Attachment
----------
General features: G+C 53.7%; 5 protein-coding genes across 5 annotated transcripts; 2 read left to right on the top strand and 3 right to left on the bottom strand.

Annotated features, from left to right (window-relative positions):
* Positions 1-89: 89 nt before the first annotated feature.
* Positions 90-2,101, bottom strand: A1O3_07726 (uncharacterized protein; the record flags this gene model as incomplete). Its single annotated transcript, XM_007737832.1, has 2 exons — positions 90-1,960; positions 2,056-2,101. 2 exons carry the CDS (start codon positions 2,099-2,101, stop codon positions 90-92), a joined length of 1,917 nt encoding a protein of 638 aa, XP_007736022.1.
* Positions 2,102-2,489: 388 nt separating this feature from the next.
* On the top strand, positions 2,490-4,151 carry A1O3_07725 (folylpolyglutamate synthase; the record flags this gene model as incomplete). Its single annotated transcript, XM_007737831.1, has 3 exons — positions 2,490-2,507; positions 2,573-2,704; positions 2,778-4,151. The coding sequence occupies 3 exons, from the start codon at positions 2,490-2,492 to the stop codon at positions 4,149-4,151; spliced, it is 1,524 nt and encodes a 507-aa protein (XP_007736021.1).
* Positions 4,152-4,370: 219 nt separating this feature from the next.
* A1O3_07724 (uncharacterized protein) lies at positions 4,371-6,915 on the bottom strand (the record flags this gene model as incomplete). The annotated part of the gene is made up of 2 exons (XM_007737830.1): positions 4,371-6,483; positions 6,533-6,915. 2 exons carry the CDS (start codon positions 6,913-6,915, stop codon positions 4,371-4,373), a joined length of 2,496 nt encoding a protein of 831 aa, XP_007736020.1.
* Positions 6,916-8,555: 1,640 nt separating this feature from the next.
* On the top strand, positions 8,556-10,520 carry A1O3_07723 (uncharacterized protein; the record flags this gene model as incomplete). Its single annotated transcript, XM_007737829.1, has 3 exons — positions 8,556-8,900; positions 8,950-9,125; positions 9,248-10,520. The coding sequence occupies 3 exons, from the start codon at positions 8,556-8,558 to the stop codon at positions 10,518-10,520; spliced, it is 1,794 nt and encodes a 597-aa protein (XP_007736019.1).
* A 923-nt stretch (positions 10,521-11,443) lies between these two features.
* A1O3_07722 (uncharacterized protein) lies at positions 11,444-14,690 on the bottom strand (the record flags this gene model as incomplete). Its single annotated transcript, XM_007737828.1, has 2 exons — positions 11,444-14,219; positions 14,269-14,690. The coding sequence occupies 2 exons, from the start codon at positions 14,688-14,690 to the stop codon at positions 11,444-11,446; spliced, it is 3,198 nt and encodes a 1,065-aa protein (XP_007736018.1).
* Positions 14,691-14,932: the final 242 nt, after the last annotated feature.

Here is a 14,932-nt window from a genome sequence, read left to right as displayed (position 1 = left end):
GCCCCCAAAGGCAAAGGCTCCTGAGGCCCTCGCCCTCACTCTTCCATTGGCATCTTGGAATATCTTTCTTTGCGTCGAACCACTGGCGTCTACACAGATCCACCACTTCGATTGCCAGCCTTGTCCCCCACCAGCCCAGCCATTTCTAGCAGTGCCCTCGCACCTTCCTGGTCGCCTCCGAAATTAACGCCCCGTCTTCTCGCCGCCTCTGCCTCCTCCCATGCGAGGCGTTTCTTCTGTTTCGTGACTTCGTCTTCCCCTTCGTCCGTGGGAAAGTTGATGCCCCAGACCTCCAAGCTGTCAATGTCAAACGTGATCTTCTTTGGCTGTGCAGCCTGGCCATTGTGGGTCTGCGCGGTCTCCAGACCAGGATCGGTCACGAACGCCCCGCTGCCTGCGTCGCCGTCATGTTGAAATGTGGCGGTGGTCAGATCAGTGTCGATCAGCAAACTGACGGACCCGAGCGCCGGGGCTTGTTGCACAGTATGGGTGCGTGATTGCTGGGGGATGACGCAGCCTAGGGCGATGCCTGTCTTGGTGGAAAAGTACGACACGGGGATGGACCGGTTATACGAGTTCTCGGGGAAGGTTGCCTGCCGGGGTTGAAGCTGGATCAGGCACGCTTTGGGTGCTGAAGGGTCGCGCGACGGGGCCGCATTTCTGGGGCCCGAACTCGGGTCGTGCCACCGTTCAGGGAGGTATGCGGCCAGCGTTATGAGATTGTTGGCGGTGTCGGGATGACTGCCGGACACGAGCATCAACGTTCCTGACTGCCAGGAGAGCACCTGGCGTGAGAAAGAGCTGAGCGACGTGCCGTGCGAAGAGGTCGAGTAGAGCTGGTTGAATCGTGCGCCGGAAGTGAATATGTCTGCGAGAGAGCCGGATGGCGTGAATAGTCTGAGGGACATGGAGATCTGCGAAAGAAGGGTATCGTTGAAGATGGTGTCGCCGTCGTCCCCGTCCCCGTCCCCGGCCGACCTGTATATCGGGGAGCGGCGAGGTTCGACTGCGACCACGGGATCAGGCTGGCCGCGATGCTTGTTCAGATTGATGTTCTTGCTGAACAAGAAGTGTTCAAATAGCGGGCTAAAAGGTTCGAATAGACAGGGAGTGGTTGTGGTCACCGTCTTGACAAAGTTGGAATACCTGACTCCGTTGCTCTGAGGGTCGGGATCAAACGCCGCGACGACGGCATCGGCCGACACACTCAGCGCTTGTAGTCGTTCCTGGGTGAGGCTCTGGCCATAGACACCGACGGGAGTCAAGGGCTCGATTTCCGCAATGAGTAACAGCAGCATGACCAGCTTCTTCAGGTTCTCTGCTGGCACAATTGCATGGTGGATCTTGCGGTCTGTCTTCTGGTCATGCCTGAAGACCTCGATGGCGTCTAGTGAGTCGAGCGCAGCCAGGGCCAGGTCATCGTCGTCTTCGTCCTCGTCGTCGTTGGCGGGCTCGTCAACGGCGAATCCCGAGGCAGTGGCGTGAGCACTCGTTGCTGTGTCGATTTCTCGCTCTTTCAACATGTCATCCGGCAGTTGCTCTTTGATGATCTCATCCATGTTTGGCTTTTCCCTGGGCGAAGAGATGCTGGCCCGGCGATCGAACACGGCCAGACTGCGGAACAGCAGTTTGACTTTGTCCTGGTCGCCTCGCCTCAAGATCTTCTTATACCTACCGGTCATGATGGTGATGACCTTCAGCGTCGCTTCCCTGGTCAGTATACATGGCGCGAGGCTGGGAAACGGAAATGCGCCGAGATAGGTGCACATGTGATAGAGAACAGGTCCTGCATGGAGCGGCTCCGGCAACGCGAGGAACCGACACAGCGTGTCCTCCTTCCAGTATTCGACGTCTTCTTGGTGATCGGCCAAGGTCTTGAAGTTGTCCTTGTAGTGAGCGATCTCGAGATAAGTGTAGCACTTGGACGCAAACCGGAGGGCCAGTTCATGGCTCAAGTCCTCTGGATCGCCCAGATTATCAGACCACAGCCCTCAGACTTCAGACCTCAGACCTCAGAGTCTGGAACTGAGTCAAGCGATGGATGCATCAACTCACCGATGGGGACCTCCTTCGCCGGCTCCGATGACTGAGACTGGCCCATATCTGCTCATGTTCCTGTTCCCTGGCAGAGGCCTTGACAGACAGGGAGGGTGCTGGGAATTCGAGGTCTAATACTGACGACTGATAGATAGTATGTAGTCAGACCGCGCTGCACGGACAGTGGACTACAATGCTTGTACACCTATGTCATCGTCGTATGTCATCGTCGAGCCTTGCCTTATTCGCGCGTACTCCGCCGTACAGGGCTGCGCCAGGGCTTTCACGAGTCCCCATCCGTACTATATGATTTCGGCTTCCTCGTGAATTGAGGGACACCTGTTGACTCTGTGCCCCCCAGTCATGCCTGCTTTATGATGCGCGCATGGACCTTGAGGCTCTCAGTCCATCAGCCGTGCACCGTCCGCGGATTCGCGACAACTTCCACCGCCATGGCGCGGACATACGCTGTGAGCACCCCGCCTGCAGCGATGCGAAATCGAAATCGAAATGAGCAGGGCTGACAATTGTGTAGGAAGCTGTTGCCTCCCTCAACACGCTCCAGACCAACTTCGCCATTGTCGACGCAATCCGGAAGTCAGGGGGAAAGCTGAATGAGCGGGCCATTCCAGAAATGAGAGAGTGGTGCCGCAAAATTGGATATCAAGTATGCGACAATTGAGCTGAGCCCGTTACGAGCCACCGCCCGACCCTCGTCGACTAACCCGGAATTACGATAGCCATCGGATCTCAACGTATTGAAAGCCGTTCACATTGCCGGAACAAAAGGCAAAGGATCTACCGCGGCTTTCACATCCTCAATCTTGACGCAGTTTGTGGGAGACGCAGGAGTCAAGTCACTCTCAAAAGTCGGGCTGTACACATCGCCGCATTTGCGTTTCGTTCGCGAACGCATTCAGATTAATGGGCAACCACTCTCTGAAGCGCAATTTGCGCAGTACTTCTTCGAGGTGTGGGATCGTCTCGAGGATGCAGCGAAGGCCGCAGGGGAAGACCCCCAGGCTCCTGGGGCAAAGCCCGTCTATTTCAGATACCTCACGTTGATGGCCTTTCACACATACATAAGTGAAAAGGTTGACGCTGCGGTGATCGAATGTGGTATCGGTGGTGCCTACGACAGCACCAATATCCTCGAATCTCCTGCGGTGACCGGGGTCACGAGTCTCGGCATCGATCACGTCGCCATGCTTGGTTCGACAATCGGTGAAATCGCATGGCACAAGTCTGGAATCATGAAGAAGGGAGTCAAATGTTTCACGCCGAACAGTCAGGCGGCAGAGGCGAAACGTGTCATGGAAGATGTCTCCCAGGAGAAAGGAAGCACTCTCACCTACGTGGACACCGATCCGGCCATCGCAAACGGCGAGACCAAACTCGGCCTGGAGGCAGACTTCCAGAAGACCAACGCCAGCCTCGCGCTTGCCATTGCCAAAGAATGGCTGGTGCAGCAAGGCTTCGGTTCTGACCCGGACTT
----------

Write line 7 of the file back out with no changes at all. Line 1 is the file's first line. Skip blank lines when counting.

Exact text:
* Positions 4,152-4,370: 219 nt separating this feature from the next.